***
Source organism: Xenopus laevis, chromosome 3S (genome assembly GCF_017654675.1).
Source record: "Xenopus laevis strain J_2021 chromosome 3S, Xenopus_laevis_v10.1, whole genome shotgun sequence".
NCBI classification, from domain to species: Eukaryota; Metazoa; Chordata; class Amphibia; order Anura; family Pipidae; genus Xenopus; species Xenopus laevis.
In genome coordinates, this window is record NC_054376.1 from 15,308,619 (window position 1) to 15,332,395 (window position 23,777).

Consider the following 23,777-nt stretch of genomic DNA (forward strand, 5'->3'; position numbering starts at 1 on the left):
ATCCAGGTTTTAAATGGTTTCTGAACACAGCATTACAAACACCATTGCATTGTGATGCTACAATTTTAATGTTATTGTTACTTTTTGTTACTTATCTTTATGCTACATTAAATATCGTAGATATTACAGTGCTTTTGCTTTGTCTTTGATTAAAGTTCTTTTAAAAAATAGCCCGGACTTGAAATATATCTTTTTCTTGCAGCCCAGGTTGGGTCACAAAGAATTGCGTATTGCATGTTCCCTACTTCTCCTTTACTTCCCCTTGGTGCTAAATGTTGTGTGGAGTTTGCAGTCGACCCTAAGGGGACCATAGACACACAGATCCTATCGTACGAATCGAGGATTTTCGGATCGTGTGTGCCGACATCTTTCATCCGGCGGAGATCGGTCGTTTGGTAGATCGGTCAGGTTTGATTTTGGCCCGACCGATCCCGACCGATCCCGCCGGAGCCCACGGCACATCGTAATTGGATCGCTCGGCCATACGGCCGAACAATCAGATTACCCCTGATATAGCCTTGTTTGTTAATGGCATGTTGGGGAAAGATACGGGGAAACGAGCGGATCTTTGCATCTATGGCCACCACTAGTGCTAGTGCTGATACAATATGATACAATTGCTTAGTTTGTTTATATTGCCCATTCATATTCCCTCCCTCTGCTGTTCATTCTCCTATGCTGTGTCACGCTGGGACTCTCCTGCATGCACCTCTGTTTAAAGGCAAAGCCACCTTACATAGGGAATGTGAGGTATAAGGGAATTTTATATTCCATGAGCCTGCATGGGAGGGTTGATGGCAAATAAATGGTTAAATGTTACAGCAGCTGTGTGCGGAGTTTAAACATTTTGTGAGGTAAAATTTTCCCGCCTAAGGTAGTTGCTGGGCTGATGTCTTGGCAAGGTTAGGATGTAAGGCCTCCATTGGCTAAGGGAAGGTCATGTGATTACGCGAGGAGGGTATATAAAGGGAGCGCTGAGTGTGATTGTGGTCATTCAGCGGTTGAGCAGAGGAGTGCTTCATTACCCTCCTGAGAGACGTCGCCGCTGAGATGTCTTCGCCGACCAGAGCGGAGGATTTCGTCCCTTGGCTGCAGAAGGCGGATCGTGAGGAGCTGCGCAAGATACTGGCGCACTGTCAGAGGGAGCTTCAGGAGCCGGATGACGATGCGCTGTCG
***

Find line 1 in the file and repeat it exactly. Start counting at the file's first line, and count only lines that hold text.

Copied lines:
Source organism: Xenopus laevis, chromosome 3S (genome assembly GCF_017654675.1).